With the implementation of the Feed in Tariff in April small scale domestic renewable electricity systems have had a real boost.
Technologies such as small scale wind turbines, solar PV, small scale hydro, and anaerobic digestion installations below 5MW now provide a fixed rate of return giving certainty of investment and making it easier to obtain finance. This scheme is encouraging a large increase in deployment as more individuals, communities and organisations grasp the opportunity to generate additional revenue, cut bills and reduce their carbon footprint.
Scottish Renewables was a member of the stakeholder group responsible for shaping the Feed-in Tariff. The scheme has been a great success with currently over a thousand installations in Scotland registered under the scheme. However like any new scheme the Feed-in Tariff has not been without its difficulties. Scottish Renewables will continue to engage with the Department of Energy and Climate Change and other key stakeholders to ensure that the scheme continues to facilitate the development of micro-renewable projects for years to come.
Heat accounts for 60% of domestic energy costs, almost a third of the population do not have access to mains gas and therefore have to utilise more polluting and expensive fossil fuels to heat their homes. This is a significant contributing factor to many of the 800,000 households in Scotland that currently live in fuel poverty. Delivering renewable heat in Scotland is of the upmost importance to not only help tackle climate change but to also address and protect against further fuel poverty, as oil prices continue to rise.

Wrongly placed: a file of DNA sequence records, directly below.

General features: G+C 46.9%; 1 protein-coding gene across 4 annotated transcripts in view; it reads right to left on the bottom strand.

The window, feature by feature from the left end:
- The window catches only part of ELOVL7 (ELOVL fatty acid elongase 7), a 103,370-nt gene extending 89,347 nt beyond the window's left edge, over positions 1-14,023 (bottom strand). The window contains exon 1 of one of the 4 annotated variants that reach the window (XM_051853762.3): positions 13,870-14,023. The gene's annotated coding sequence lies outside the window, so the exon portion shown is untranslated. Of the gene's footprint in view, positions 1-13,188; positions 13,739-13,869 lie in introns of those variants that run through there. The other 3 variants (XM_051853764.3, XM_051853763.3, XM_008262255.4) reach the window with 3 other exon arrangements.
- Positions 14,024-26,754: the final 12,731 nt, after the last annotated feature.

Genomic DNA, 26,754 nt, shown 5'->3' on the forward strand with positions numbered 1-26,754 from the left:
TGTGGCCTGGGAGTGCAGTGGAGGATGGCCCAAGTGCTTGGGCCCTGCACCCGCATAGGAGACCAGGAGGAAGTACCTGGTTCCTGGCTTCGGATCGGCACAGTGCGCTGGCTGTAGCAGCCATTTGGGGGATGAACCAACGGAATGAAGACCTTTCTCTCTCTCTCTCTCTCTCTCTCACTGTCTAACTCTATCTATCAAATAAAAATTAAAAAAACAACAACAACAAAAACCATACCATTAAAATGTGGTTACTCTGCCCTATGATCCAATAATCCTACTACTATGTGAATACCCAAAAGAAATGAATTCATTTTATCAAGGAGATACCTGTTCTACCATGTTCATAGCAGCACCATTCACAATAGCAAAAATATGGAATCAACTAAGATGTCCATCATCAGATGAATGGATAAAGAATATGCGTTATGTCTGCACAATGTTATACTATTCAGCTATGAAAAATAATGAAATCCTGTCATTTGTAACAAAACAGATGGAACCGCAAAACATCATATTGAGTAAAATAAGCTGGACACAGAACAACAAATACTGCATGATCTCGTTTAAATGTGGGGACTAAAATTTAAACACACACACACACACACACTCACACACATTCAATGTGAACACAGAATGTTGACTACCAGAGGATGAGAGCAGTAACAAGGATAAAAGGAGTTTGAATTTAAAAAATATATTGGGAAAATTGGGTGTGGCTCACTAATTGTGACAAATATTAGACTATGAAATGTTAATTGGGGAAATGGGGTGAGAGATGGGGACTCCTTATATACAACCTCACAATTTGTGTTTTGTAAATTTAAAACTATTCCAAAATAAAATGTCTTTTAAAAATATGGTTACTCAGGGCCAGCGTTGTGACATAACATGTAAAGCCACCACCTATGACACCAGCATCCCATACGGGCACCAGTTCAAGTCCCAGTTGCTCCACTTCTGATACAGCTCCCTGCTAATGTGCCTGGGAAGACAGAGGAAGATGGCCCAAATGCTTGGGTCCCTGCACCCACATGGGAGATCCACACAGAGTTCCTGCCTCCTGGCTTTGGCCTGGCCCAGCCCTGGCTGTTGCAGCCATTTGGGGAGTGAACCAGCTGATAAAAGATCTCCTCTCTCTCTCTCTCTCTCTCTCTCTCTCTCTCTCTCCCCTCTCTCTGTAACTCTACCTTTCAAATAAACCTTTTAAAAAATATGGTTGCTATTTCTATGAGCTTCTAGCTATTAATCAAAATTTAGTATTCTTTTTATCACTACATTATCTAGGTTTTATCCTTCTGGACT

The proposed Renewable Heat Incentive was subject to much praise in Scotland where the industry has long been calling for a similar mechanism to the Renewable Obligation to help establish a strong renewable heat sector. The UK Government’s delay in announcing their plans for the scheme has shrouded the industry in uncertainty.
Deployment of technologies such as biomass boilers, heat pumps and solar thermal panels needs to be drastically increased if we are going to achieve the Scottish Governments 11% target by 2020. It is imperative that Scotland and the UK make huge strides in the heat sector to ensure energy security and to address climate change.
Scottish Renewables seeks to help its members through ensuring the implementation of the Renewable Heat Incentive and through the development of necessary supporting infrastructure to allow the householders , businesses and communities (particularly those based off the gas grid) to install renewable heat solutions.
The planning system has often caused delays and unnecessary complications to the installation of renewable technologies. The government has tried to address this for micro-renewable technologies that will have minimal impact on the neighbouring population to the installation. Scottish Renewables has been heavily involved with this process, and will continue to be so, to ensure that these criteria are not overly restrictive on the range of micro-renewable technologies.
The Microgeneration Certification Scheme has proved to be a barrier for firms wishing to become accredited to install domestic renewable energy solutions. Scottish Renewables recognised this issue and has been an instrumental part of the Scottish Microgeneration Working Group that has been working with the Government to establish a scheme more in line with the needs and skill base of the Scottish work force. The group has made significant head way and is hopeful of seeing some significant progress over the course of 2011.
Looking to install a micro-renewable system, follow this link to find out what you need to know.